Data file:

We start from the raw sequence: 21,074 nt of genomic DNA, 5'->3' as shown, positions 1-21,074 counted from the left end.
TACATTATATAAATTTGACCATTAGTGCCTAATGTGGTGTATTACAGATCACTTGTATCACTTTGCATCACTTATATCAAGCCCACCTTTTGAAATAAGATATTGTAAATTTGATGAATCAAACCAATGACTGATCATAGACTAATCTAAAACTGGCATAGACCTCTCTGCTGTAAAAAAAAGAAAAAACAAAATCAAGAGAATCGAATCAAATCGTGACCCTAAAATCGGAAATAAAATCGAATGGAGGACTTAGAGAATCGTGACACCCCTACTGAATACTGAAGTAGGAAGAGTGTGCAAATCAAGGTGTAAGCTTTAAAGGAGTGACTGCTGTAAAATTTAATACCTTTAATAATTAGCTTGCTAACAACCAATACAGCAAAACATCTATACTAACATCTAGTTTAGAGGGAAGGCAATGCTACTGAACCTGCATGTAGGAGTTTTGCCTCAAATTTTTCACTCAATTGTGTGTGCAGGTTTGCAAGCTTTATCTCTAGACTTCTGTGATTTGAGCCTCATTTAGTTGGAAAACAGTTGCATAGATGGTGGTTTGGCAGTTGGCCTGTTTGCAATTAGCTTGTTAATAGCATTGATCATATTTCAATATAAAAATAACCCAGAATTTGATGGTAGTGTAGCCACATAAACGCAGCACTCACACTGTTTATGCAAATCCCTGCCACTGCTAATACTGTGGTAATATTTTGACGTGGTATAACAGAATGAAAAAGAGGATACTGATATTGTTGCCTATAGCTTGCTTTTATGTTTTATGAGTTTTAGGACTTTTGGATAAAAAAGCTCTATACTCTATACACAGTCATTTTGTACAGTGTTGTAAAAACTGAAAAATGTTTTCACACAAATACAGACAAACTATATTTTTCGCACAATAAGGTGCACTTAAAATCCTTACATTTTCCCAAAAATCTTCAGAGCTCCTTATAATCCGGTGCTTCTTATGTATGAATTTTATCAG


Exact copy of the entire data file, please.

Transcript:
We start from the raw sequence: 21,074 nt of genomic DNA, 5'->3' as shown, positions 1-21,074 counted from the left end.
TACATTATATAAATTTGACCATTAGTGCCTAATGTGGTGTATTACAGATCACTTGTATCACTTTGCATCACTTATATCAAGCCCACCTTTTGAAATAAGATATTGTAAATTTGATGAATCAAACCAATGACTGATCATAGACTAATCTAAAACTGGCATAGACCTCTCTGCTGTAAAAAAAAGAAAAAACAAAATCAAGAGAATCGAATCAAATCGTGACCCTAAAATCGGAAATAAAATCGAATGGAGGACTTAGAGAATCGTGACACCCCTACTGAATACTGAAGTAGGAAGAGTGTGCAAATCAAGGTGTAAGCTTTAAAGGAGTGACTGCTGTAAAATTTAATACCTTTAATAATTAGCTTGCTAACAACCAATACAGCAAAACATCTATACTAACATCTAGTTTAGAGGGAAGGCAATGCTACTGAACCTGCATGTAGGAGTTTTGCCTCAAATTTTTCACTCAATTGTGTGTGCAGGTTTGCAAGCTTTATCTCTAGACTTCTGTGATTTGAGCCTCATTTAGTTGGAAAACAGTTGCATAGATGGTGGTTTGGCAGTTGGCCTGTTTGCAATTAGCTTGTTAATAGCATTGATCATATTTCAATATAAAAATAACCCAGAATTTGATGGTAGTGTAGCCACATAAACGCAGCACTCACACTGTTTATGCAAATCCCTGCCACTGCTAATACTGTGGTAATATTTTGACGTGGTATAACAGAATGAAAAAGAGGATACTGATATTGTTGCCTATAGCTTGCTTTTATGTTTTATGAGTTTTAGGACTTTTGGATAAAAAAGCTCTATACTCTATACACAGTCATTTTGTACAGTGTTGTAAAAACTGAAAAATGTTTTCACACAAATACAGACAAACTATATTTTTCGCACAATAAGGTGCACTTAAAATCCTTACATTTTCCCAAAAATCTTCAGAGCTCCTTATAATCCGGTGCTTCTTATGTATGAATTTTATCAG